Looking back over Scotland’s independence referendum many things have become increasingly clear with the benefit of twenty-twenty hindsight. It is clear that many of us in the Yes Campaign fought hard for what we believed was the right thing for Scotland, but for some inexplicable reason we did this while laying aside our healthy suspicion of the structures of the British state. We were naïve to imagine that what we were engaged in was a fair and equal contest, when it was evidently nothing of the sort. We did well to keep up the positive campaigning, but perhaps we gave our internal watchdogs too much free rein when it came to disciplining those who broke ranks from this narrative of an equal contest. There were indeed voices calling out foul against the more obvious dirty tricks of the unionist apparatus. When crowds gathered at the offices of the BBC in Scotland they were, at least initially, treated as marginal and at times as a lunatic fringe. By the time this protest against BBC bias became popular, and every dog on the street knew what was going on, it was too late. The damage had been done.

This is certainly not to say that had we been onto the BBC sooner the outcome would have been any different. We’ll be arguing that until the cows come home. Much of the media campaign for independence attributed too much to the near magical powers of the internet and social media. There can be very little doubt that Yes led the way in the person to person and the social media contests, but it is true – to some extent – that our fixation with Scottish Facebook and Twitter trapped a large enough number in an echo chamber, and we forgot the constituency who were not surfing the world wide web.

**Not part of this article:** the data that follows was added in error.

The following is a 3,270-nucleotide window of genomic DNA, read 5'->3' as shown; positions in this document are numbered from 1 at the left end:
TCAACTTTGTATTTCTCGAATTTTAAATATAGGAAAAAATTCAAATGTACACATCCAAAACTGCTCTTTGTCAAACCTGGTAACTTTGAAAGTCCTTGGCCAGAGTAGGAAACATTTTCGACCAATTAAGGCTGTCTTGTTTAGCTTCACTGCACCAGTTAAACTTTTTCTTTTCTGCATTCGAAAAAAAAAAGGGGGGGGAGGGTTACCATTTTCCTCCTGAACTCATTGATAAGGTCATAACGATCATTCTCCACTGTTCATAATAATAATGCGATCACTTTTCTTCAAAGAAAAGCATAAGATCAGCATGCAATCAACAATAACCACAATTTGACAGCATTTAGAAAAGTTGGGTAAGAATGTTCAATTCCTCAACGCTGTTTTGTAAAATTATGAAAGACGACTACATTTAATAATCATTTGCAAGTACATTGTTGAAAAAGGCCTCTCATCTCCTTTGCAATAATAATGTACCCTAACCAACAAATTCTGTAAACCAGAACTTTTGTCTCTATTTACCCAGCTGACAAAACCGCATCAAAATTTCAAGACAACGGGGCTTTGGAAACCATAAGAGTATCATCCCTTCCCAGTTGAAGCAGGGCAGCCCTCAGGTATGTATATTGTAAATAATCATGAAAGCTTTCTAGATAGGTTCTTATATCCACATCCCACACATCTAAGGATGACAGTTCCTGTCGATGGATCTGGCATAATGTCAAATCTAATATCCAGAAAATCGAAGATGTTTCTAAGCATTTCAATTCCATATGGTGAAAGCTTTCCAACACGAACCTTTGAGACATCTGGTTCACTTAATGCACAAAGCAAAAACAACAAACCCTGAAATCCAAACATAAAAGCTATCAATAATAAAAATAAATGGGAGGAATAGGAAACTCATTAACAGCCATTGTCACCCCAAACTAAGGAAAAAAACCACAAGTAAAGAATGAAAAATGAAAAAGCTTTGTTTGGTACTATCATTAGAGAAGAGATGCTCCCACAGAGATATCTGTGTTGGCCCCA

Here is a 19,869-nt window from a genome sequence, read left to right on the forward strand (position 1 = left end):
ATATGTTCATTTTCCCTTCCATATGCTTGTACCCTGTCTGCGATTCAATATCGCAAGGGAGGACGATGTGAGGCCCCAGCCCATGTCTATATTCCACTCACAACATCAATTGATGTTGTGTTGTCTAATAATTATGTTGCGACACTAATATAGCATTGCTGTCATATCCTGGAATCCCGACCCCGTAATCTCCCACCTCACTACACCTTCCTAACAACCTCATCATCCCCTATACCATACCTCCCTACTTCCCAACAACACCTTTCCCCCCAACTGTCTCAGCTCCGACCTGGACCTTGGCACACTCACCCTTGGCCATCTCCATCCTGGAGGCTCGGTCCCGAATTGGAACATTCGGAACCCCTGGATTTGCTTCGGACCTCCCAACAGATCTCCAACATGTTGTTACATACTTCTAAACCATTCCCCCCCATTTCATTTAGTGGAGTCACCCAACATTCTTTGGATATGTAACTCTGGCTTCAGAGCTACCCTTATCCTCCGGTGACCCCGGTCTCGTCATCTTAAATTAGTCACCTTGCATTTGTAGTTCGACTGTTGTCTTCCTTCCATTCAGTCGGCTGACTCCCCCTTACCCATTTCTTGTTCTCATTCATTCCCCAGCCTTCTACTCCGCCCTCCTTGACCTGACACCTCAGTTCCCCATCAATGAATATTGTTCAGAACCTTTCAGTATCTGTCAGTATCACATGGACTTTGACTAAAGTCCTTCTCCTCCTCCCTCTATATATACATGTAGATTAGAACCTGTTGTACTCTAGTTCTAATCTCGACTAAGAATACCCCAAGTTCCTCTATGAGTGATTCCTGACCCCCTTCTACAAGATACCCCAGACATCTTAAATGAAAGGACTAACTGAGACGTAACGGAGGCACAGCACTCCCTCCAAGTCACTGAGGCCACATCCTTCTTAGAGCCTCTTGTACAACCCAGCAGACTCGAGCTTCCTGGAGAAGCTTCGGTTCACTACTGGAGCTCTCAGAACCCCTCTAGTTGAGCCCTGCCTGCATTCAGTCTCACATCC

All of this has contributed to our ongoing campaign’s learning curve. From the outset of the referendum campaign we witnessed Britain’s use of traditional media, and we quickly learned that this was a media over which they had complete and unchallenged dominance. Better Together’s command of the airwaves was for the unionists their second Battle of Britain, and, not having quite reached that point in history where everyone is online, the entire Yes Movement found itself on the back foot. At the most crucial stage of the campaign, when a Yes win was looking likely or possible, the whole machinery of the unionist media went into overdrive. Panicked as this unionist operation may have been, it is beyond any shadow of a doubt that it was this monopoly of the power to form public opinion that pinched independence from us. History is long, and so we have to think of the future. Our future as a movement must be one with a better share of all forms of media in our own country.

Ùr-Fhàsaidh
Jason Michael
Blog Author

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